The intense development of pharmacological therapy in the past decades directed our attention to toxic drug lesions of the eye. In the literature numerous reports exist concerning toxic side effects of piperidylchlorophenothiazine (NP 207),1-5 chloramphenicol,6,7 chloroquine,8-11 and amphetamine-like drugs on the retina.
The widening use of chloroquine in the treatment of lupus erythematosus and rheumatoid arthritis has been characterized by higher doses and prolonged therapy, as opposed to the former short-term, low dosage used in malaria. Lengthy administration of chloroquine was found to produce at first a temporary visual loss by deposition of chloroquine crystals in the cornea; this side effect was found to do no permanent visual damage, and after withdrawal of treatment, the pathological changes were reversible.13-16 However, in 1959 Hobbs and co-workers17 reported a case of pigmented retinopathy in the course of prolongated chloroquine therapy in rheumatoid arthritis. Though chloroquine retinopathy is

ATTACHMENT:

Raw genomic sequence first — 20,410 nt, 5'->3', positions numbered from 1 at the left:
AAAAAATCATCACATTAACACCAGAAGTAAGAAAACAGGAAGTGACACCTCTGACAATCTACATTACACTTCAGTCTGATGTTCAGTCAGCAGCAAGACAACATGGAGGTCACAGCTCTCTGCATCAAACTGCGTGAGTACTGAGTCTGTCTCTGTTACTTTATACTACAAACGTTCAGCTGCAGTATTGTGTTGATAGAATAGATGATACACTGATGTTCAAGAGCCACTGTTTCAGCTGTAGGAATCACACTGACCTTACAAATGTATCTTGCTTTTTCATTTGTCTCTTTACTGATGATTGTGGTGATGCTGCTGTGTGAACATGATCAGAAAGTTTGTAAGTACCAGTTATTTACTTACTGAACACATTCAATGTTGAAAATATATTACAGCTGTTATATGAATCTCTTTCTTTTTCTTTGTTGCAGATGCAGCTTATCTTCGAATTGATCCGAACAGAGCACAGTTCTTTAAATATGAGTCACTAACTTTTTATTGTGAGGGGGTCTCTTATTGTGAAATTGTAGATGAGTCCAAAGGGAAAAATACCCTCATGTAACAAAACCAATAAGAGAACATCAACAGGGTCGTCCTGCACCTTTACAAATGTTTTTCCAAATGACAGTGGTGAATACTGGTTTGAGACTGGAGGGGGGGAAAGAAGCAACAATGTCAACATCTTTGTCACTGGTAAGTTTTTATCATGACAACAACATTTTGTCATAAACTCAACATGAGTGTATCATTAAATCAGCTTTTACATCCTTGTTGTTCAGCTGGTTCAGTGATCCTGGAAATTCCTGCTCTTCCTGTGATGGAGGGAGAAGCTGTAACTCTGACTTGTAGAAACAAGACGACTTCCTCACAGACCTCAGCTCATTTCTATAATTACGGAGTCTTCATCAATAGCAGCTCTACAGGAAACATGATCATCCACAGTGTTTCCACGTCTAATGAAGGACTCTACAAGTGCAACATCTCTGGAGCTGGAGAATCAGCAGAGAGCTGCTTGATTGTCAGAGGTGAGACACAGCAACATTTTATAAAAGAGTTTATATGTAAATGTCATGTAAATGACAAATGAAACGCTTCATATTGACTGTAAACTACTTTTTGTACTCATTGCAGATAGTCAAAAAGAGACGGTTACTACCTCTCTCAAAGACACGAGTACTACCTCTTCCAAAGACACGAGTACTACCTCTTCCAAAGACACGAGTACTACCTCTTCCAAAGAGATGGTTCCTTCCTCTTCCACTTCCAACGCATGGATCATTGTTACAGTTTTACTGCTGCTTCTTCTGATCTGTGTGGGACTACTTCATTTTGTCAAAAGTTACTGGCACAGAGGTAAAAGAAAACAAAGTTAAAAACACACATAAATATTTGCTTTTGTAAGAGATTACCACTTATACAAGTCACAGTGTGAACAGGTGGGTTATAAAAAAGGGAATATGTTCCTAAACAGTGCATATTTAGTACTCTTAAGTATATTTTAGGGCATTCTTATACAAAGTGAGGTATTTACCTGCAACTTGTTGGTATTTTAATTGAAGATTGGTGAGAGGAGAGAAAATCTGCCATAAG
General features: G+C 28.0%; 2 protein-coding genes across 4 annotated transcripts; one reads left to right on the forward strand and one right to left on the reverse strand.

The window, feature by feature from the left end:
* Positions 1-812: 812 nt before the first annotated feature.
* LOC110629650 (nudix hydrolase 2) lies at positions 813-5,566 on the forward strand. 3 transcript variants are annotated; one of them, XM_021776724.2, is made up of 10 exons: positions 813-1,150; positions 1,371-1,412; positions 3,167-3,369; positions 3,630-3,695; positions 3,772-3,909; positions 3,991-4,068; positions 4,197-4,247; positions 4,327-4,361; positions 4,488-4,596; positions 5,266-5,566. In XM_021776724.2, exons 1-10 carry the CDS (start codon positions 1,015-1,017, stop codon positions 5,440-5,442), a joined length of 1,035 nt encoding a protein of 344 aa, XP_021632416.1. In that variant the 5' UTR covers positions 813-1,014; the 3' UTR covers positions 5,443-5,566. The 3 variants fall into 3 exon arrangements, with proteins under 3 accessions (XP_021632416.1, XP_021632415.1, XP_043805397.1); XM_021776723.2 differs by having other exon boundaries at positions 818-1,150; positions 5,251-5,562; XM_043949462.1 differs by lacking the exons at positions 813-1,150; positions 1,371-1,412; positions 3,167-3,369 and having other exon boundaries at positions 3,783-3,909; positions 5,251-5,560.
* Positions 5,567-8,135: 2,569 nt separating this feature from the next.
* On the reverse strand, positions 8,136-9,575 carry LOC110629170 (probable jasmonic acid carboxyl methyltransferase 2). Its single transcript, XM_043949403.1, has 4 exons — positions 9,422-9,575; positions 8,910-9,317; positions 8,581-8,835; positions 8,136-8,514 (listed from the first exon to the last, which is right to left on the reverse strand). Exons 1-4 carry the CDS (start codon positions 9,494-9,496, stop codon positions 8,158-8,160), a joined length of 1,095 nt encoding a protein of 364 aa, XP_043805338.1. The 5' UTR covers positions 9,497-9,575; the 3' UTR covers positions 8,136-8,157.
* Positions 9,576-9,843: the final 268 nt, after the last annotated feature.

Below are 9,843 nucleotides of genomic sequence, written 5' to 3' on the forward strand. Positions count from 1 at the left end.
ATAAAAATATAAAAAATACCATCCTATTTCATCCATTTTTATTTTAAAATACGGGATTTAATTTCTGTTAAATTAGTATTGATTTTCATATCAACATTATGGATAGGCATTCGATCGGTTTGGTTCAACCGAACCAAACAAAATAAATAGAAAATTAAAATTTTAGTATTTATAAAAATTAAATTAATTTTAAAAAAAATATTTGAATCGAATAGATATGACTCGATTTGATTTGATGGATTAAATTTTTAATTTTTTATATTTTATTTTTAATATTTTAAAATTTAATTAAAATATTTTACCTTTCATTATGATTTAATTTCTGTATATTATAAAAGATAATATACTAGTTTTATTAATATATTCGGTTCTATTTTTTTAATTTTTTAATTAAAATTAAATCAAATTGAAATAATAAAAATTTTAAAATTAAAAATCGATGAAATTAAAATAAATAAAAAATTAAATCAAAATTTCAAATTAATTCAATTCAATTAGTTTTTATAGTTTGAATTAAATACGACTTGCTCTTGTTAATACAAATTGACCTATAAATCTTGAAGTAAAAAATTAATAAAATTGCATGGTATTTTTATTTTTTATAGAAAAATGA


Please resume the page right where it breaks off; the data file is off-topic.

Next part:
MEIER-RUGE W. Experimental Investigation of the Morphogenesis of Chloroquine Retinopathy. Arch Ophthalmol. 1965;73(4):540–544. doi:https://doi.org/10.1001/archopht.1965.00970030542017
Browse and subscribe to JAMA Network podcasts!
Customize your JAMA Network experience by selecting one or more topics from the list below.
Create a personal account or sign in to: